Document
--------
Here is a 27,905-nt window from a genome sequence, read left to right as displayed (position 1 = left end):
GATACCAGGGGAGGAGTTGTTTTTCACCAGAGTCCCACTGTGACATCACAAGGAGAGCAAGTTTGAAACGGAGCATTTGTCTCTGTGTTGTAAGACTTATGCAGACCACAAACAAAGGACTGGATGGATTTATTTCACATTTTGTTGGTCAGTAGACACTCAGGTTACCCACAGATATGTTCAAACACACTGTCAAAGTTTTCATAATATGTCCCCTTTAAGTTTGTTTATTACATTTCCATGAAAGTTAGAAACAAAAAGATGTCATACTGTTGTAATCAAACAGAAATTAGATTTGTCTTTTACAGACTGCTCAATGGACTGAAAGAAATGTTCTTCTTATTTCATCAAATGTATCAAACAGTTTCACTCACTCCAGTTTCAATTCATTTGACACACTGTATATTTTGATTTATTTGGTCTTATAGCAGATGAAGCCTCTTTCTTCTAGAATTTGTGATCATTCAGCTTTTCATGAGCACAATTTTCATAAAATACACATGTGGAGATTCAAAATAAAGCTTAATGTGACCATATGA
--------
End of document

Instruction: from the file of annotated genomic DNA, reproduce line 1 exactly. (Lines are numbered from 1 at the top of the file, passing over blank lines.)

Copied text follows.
Here is a 27,905-nt window from a genome sequence, read left to right as displayed (position 1 = left end):